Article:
Books on the Emancipation Proclamation and Process great for civil war units --or-- to
commemorate the anniversary
of the Emancipation Proclamation on January 22nd
Americans believe that the Emancipation Proclamation ended slavery that
In truth, emancipation was a process. Slaves received their freedom at
different times over the centuries of slavery in America. For example,
some slaves who fought in the Revolutionary War were granted their freedom once the
war was over (almost 100 years before the proclam- ation), while others
in slavery even after the Emancipation Proclamation, as their masters
kept the news of it from them.
following children's books cover the emancipation process and will
hopefully be helpful to you as you plan your slavery/the
Civil War units. Note:
Interest age increases as you move down the page.
Emancipation Proclamation by Pat
Ben's father taught him to read and write, even though it was illegal
for slaves. Then one night after being put in jail, he read a smuggled
newspaper and discovered Lincoln had signed the Emancipation
Proclamation. Based on actual events, the author shows how Ben both
improved and hid these skills, and how he used them for his future.
End of Slavery in the United States
This book chronicles the process of ending slavery, an event that
didn't happen on one particular day. From the Revolutionary
War onward, slaves had their own "days of Jubilee"--their own
Emancipation Days. Includes many slave narratives and historic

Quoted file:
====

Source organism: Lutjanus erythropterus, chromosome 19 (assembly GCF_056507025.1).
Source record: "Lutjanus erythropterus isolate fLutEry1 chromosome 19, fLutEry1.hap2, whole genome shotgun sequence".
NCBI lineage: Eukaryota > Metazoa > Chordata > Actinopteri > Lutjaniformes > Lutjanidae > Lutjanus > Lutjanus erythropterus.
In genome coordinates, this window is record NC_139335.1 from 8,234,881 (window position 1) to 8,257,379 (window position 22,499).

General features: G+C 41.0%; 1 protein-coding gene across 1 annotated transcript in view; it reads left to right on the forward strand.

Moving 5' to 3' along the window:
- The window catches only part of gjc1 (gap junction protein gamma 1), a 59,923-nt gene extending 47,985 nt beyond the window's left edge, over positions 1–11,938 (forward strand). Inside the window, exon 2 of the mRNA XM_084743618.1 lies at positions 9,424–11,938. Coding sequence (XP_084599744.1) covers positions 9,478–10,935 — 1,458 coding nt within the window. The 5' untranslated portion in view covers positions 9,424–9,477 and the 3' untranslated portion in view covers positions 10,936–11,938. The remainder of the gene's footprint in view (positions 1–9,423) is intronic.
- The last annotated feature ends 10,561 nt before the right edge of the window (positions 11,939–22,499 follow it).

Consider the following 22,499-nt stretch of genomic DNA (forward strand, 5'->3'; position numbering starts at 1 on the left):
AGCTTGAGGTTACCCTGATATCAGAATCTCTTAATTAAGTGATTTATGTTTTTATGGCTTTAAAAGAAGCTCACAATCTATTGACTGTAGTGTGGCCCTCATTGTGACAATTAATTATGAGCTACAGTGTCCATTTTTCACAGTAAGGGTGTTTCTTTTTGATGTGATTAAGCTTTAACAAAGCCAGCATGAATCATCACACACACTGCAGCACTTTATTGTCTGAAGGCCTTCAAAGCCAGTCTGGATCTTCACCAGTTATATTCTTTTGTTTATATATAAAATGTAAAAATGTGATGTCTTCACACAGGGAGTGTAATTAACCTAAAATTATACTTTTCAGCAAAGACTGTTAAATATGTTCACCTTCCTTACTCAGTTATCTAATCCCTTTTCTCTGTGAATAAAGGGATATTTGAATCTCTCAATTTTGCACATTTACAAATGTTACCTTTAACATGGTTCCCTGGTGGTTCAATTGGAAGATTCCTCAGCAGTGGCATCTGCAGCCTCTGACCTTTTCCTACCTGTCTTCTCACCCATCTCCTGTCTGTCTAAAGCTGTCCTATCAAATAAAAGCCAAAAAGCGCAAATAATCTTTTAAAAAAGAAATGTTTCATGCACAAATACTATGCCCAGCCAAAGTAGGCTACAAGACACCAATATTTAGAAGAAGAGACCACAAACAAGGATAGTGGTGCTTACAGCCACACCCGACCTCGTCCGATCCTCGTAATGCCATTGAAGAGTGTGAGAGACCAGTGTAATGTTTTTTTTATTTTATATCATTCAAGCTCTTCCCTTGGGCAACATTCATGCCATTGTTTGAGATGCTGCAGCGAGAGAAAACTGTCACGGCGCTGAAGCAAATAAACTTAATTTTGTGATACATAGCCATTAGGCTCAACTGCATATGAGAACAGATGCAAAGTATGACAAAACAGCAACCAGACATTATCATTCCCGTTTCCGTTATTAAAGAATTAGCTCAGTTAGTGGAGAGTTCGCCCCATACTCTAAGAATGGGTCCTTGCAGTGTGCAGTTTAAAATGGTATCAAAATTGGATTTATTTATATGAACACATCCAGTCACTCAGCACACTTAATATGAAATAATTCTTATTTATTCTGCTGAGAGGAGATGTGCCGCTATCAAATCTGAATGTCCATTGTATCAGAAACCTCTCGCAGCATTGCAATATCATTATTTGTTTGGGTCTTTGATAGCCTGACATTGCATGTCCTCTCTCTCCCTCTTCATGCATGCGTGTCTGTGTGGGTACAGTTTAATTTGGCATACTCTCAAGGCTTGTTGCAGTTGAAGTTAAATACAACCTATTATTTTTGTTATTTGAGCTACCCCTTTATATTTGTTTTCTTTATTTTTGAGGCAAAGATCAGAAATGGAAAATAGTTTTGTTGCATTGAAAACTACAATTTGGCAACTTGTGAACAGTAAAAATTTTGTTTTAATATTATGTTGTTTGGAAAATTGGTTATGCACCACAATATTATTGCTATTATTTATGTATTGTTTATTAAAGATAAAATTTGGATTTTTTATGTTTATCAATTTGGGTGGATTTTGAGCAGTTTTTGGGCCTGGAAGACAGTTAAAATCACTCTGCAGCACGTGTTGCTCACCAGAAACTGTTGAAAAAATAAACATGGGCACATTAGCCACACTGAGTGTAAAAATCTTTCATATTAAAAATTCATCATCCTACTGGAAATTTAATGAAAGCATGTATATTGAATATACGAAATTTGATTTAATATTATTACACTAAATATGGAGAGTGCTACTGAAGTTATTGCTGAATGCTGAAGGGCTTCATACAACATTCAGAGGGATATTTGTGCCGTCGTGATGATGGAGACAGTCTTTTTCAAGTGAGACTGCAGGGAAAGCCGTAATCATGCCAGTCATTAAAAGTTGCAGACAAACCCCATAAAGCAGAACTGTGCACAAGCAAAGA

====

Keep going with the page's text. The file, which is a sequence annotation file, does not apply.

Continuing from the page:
photographs. "Balanced perspective, vivid telling, and well-chosen
details give this book an immediacy that many history books lack." (Booklist)
personal stories share the experiences of African Americans from the
Emancipation Proc- lamation to the 1954 end to 'Separate but Equal'
laws. Poetry, memoirs, songs, letters, and court testimonies
great emotional effect, and are paired with Evan's dramatic oil
paintings. We highly recommend this book!
Texas slave owners kept news of the proclamation a secret from
their slaves until they were forced to reveal it on June 19, 1865,
known as Juneteenth to ex-slaves. It has been celebrated ever
since. This story follows Sis Goose, a mulatto slave who, despite a
close relationship with her owners, is not told of her freedom until it
is too late. School
Library Journal called this book "a real page-turner for
lovers of historical fiction."
Emancipation to the Great Migration
Summary: From the Emancipation
to the Great Migration, ex-slaves, who had neither land, money, or
education, struggled to find or make their own opportunities.
Documents, historic photographs, a schoolbook, and more, make this